Maryland Man Pleads Guilty to Using a Noose to Assault a Man at the Pentagon
William Michael King, a fifty-year-old truck driver from Maryland, pleaded guilty today to assault and violating the civil rights of an African American man he encountered while King delivered construction materials to the Pentagon.
King admitted that in October 2006, he made a noose and displayed it to the victim in an attempt to intimidate the victim. The victim, identified as "CS" in the charging documents, is a pipe fitter who also was working at the Pentagon in 2006. The United States also alleged that King placed the noose around the victim’s neck, and pulled the victim into a large, metal storage container. Sentencing is set for July 10, 2009.
"Every American has the right to a workplace free from racial intimidation and violence," said Loretta King, Acting Assistant Attorney General for the Civil Rights Division. "The Justice Department is committed to ensuring that those who use racially motivated threats and violence in the workplace are prosecuted and brought to justice."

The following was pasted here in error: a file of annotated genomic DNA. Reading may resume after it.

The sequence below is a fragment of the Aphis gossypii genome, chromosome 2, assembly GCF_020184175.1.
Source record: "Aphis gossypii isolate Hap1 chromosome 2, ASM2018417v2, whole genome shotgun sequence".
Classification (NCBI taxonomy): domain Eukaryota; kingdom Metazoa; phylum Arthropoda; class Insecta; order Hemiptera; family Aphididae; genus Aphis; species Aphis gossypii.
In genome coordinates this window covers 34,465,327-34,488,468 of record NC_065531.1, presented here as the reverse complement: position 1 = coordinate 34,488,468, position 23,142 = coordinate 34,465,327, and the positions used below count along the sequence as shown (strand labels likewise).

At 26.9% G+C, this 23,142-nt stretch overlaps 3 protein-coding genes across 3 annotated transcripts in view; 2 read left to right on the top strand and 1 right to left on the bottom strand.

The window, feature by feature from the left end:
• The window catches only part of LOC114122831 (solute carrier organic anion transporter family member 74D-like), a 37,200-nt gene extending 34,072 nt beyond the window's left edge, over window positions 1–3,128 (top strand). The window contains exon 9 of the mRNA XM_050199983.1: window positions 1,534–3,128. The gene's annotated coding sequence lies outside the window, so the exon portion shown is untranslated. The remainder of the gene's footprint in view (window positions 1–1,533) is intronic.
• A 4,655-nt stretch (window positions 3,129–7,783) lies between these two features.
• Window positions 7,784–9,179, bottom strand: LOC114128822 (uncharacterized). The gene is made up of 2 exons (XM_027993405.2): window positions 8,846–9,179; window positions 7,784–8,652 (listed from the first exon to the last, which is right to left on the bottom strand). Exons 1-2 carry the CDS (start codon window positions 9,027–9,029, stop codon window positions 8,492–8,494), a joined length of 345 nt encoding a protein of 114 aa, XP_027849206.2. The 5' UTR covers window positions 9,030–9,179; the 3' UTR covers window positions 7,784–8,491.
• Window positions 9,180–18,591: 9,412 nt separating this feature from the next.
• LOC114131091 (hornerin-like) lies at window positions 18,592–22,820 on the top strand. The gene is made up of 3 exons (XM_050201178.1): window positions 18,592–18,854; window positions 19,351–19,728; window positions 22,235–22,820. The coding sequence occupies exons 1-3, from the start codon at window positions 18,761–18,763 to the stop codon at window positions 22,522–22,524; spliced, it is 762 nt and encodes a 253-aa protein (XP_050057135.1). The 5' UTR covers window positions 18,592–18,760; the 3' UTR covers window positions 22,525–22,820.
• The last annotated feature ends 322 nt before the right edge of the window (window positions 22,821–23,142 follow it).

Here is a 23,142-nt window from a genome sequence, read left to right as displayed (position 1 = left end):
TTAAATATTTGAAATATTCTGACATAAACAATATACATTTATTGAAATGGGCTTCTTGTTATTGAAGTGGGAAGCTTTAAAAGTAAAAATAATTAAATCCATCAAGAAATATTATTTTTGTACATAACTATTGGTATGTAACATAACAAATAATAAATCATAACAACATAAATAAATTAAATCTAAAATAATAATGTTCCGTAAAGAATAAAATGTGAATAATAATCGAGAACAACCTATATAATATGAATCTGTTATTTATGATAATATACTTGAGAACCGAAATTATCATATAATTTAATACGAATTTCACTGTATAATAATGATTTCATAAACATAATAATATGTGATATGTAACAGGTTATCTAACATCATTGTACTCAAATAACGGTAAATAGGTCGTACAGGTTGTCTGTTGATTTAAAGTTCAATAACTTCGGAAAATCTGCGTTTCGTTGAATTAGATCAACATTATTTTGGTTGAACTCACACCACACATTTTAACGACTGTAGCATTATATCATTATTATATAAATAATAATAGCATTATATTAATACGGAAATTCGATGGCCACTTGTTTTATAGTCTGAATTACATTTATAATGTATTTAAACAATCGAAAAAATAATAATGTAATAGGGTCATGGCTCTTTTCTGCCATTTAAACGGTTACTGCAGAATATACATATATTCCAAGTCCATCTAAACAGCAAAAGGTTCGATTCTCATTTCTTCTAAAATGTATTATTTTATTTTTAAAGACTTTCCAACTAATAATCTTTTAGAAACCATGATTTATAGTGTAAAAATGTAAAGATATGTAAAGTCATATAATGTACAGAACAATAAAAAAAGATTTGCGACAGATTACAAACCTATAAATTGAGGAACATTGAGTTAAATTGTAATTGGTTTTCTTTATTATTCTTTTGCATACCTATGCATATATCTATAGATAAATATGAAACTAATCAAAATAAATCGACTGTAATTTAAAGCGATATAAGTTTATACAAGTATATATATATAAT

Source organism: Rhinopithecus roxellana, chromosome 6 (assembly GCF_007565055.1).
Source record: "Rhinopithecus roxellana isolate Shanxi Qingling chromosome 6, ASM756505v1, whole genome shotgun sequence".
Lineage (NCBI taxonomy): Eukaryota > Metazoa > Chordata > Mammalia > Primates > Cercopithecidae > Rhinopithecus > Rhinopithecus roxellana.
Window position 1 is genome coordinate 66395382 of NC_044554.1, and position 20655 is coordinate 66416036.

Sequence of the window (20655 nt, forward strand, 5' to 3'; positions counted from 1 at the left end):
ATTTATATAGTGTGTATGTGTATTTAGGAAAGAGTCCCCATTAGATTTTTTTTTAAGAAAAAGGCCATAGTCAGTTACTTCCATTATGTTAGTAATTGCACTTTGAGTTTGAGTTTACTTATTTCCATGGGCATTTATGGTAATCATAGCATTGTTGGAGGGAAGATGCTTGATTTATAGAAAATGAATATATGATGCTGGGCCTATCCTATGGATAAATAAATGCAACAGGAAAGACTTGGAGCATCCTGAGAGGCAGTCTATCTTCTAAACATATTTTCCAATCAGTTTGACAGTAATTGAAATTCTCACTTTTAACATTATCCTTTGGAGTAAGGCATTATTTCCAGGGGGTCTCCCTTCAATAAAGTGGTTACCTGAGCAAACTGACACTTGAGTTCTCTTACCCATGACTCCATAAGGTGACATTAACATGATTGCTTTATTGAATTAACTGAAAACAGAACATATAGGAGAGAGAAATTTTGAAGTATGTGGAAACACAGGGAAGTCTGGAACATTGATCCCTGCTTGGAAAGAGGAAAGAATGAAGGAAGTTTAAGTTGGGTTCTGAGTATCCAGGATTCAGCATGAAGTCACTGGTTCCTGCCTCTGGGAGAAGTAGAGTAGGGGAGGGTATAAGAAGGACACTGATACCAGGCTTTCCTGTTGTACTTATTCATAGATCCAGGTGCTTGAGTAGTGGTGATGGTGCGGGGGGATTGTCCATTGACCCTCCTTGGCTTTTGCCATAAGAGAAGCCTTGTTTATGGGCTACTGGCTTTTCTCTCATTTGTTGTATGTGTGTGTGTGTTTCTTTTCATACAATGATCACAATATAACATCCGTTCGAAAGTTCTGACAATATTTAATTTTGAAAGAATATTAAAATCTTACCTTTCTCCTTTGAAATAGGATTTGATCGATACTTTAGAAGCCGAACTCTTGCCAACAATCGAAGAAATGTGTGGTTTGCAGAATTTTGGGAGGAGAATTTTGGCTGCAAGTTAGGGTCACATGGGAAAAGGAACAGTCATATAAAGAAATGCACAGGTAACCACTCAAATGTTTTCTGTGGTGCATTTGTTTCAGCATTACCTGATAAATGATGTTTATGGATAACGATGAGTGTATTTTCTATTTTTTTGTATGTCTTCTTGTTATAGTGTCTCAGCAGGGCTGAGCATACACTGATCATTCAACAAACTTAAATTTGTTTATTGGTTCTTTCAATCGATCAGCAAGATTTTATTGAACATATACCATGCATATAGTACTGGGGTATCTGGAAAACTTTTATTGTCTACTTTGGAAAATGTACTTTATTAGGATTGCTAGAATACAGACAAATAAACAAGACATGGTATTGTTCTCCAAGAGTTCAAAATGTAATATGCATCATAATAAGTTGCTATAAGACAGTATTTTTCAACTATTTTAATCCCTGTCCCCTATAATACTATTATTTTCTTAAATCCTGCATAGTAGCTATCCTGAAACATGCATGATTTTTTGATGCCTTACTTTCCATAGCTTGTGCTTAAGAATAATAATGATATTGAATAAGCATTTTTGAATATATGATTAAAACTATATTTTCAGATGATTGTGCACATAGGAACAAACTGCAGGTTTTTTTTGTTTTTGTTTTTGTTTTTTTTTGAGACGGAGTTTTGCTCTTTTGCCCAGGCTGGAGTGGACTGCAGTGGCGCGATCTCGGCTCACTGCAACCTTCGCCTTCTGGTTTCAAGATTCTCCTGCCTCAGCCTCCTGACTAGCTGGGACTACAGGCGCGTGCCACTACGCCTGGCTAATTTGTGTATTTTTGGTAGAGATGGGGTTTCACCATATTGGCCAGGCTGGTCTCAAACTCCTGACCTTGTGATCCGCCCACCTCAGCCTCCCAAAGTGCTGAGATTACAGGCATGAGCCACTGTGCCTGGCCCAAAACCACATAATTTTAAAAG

"A noose is a powerful symbol of hate and racially motivated violence," said Dana J. Boente, Acting U.S. Attorney for the Eastern District of Virginia. "As permitted by federal criminal law, we continue to aggressively prosecute those within our society who attack others because of the victim's race or color."
"The FBI has a zero tolerance policy against those who commit hate crimes or violate the civil rights of any citizen," said Joseph Persichini Jr., Assistant Director in Charge of the FBI’s Washington Field Office. "And as occurred here, when the facts come out such acts are often perpetrated by cowards who prey upon the innocent and unsuspecting."
The investigation was led by special agents of the FBI Washington Field Office with assistance from the Pentagon Force Protection Agency. Assistant U.S. Attorney Jonathan L. Fahey and Civil Rights Division Trial Attorney Michael J. Frank are prosecuting this case for the United States.